Runners: we're a tough bunch. Runners aren't "holier than thou" when compared to others but many runners, especially the distance type that I am, possess a different kind of perseverance and determination to charge on through challenge. If you've ever done a marathon, you know what I'm talking about. There's a reason they refer to "The Wall" in the low 20's, prior to finishing the 26.2 mile footrace. Mental blocks start to appear and it takes a runner who can forge through that who tastes the sweet finish of the finish line. So for terrorism and marathon security, these are terms not really put together in history before. Not that our events are immune, but they've felt insulated from the wretched, fallen world around us. Running at its core, is very pure. It is a sport of 1. The runner. No one else gets us to the finish line or forces us to take the next step. It is the human spirit and drive that keeps us moving. A pair of shoes (well, not always!), some clothing and a path to travel...not much else required to do what we do. So, if the cowards who did this awful act meant to intimidate or beat us down, they most certainly picked the wrong group to do that to. Will we mourn over the fallen and badly injured? Of course. Fundraisers are already happening to support them! But, we will take this, flip it on its head, and make good of it...even great.
So as I stood in my living room Monday night, thinking about my looming birthday and the run to follow, I decided to run for Boston...for the fallen, the injured, the first-responders, and the many runners who were still on the course and were robbed of a Boston Marathon finish. I decided to run a full marathon for them...to show that we cannot be stopped, our spirit cannot be crushed, and we will persevere. Birthday morning came and it was time to run...
In years past, I had mapped out my course. In recent times, though, I rarely even wear a timing or GPS device. I just run. I continued on and only strapped on the GPS to track the mileage. I had a pretty good idea of where I wanted to go and I would just adjust on the fly as the day progressed. On birthday runs in the past, I typically start from home and travel through about 4 or 5 cities/townships/towns, and make a few stops to see friends who are at work. Birthday morning started with some birthday surprises from my girls and then I kicked off the first 3 of my run with my bride. Now, we share the number "40." No doubt, she is happy about that! I put the harness on my dog and us three hit the road for a comfy 3 miles together. Birds were singing and it was the perfect start to the day.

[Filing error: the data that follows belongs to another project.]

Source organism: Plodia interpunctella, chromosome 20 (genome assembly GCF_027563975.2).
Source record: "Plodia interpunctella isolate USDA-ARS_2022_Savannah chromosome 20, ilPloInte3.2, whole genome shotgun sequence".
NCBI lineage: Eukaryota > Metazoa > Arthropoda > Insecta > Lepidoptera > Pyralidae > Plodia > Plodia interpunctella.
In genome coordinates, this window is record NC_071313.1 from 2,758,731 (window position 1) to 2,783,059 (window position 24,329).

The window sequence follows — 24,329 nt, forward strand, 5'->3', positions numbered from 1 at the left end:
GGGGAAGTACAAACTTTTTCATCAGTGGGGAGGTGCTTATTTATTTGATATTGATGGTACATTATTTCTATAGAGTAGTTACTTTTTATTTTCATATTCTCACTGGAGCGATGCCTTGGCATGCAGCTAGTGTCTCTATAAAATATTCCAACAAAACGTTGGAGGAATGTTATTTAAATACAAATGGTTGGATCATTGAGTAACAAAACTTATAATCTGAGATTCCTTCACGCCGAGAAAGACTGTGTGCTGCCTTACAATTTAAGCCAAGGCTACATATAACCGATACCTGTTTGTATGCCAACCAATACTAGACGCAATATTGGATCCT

As the day progressed, I kept a pace just over 9min per mile, got a few bursts of rain, some thunder, and a very rare peek of sunshine. It was in the low 50s for most of the run and humid. In case you don't know, heat and humidity are my weaknesses and a common "issue" on my birthday run each year because it is so early in the season. It wasn't any different this time and as I approached the mid-20s, walking breaks got inserted...but I did not quit, I did not stop. Here are a few photos from the run.
|Mile 14 along the Cuyahoga River on the Portage County Bike & Hike. Also part of the first half of this Saturday's On My Own Two Feet Marathon and Half Marathon|
|Mile 15.4. This was the furthest out I got from home. Ann (pictured here) is the owner of Logos Bookstore of Kent and a good friend. A bottle refill, a hug, and a photo and I was off!|